In mitral valve disease, the valve between the left heart chambers—left atrium and left ventricle—doesn’t function as intended. Under normal conditions, the mitral valve works as a one-way valve through the left heart chamber. Blood flows from the lungs into the left atrium and then through the mitral valve in the left ventricle. As the left ventricle contracts, it pumps blood out through the aorta to the rest of the body, then the mitral valve closes so blood doesn’t flow backwards into the left atrium.
Two types of mitral valve disease are: Mitral valve regurgitation, when the leaflets, or flaps of the mitral valve weaken causing blood to “leak” backward into the left atrium in the heart, and Mitral valve stenosis, a condition caused by the restricted narrowing of the mitral valve opening. Damage to the mitral valve can occur from a congenital defect, the natural process of aging, infection, or from a heart attack.
Damage to the mitral valve interferes with the normal passage of blood through the heart, and ultimately causes blood to back-up into the lungs. This can cause significant respiratory symptoms, and eventually congestive heart failure. It is for this reason that a damaged mitral valve may eventually need to be either repaired or replaced.
During the surgery, doctors repair the damaged valve and support it with a “ring” or replace the valve altogether with a “tissue” or “mechanical” valve.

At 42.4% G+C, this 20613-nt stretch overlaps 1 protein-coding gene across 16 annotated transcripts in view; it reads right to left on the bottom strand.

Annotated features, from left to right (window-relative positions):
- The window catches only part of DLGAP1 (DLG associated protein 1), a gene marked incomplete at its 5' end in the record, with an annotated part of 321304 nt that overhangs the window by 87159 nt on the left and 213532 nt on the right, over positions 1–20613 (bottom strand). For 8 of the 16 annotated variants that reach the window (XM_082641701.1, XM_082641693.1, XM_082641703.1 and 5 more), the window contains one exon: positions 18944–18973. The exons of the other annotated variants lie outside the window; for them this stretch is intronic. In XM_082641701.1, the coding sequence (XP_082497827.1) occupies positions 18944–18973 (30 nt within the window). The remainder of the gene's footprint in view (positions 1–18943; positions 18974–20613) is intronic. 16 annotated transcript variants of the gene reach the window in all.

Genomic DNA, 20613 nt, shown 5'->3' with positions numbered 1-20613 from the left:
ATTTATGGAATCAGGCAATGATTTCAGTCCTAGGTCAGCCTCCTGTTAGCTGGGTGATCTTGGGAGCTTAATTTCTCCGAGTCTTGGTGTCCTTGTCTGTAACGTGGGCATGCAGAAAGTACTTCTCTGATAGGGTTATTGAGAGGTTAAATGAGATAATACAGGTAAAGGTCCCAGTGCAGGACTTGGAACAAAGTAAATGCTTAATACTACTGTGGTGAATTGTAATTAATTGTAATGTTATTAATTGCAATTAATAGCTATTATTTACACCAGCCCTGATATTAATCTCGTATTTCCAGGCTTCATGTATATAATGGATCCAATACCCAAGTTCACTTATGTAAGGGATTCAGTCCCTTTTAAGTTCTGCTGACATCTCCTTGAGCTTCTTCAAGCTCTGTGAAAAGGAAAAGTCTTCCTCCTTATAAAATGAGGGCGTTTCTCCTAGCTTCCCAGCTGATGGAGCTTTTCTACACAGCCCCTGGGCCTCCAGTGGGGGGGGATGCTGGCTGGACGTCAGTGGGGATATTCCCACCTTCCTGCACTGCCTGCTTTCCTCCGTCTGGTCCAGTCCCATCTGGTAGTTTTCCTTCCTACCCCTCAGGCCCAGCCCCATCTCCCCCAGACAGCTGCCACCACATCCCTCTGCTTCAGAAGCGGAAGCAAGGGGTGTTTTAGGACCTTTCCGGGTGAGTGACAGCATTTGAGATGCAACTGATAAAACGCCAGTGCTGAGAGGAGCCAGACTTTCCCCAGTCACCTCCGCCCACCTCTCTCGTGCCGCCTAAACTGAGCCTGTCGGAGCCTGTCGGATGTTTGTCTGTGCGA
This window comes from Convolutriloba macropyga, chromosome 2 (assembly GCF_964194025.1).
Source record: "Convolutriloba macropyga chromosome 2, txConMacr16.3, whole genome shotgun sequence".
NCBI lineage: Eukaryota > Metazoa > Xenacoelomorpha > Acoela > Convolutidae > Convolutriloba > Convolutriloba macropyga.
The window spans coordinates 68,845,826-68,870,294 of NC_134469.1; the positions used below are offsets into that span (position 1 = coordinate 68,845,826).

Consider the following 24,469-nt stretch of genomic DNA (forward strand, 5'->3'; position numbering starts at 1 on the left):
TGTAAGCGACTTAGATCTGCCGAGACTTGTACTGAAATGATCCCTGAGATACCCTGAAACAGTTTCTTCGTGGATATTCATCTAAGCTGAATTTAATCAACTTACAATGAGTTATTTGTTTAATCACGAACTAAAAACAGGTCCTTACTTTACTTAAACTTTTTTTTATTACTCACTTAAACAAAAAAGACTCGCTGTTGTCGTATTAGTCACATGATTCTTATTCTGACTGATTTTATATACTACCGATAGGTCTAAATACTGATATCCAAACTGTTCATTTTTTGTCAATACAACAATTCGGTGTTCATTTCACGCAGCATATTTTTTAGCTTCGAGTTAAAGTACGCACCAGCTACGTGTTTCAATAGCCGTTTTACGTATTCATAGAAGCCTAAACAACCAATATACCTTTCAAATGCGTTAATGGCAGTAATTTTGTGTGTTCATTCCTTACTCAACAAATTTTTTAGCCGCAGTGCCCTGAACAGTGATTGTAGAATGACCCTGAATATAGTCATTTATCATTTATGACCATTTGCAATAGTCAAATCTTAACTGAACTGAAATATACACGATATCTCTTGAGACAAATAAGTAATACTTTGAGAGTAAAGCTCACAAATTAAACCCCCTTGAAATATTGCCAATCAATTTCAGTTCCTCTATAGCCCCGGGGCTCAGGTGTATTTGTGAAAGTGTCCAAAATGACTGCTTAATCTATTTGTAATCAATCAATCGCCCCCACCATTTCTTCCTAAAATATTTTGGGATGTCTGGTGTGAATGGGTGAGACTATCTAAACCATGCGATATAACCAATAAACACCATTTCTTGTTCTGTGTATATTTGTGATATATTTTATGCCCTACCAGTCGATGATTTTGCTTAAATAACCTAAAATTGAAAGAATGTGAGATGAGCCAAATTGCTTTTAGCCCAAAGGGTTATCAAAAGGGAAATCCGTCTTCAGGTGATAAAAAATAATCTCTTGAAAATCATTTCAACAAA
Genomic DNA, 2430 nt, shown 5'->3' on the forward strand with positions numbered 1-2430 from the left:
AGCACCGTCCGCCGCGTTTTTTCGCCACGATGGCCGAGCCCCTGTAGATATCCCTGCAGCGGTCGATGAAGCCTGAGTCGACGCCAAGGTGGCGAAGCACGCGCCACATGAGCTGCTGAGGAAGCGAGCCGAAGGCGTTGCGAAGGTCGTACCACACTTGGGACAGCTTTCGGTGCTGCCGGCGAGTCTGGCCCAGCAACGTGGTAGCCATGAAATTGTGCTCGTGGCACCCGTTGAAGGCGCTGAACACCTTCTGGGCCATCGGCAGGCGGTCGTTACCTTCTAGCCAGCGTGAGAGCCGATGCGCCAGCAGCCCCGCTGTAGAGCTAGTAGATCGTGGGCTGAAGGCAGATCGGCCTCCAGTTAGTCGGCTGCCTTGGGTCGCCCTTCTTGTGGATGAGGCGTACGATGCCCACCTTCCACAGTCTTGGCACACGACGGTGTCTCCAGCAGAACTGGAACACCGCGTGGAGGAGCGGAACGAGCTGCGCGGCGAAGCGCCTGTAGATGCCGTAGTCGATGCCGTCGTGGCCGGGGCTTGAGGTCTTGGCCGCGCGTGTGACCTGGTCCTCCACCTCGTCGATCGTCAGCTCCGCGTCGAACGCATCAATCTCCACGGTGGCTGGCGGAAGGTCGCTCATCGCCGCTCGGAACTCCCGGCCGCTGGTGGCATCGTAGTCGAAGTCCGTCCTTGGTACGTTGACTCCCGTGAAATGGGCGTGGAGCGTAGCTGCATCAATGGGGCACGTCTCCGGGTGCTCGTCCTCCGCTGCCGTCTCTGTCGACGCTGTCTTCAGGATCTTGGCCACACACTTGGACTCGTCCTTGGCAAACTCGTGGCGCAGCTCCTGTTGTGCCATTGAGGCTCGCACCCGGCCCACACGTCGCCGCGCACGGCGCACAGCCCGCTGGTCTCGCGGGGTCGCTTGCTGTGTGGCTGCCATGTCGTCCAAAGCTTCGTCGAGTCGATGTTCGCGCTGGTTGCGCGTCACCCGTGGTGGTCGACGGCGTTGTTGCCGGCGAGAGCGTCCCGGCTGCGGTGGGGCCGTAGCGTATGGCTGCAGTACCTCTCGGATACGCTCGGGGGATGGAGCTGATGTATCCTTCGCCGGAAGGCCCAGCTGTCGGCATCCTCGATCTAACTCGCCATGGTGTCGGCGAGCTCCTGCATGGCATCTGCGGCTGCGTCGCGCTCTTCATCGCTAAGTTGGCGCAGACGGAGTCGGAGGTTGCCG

Tissue and mechanical valves function similarly, however, there are distinct advantages and disadvantages of each. The advantage of mechanical valves, which are made from ceramic, is that they last forever. The disadvantage of mechanical valves is that they require anticoagulation with blood thinners for the remainder of a patient's life to keep blood clots from forming in the heart.
Tissue valves, made from cow or pig hearts, do not require formal anticoagulation. The disadvantage of tissue valves, however, is that they generally wear out after 12-15 years, at which time another operation would be required to replace the worn out valve.
Generally speaking, valve repair and replacement are open-heart surgeries.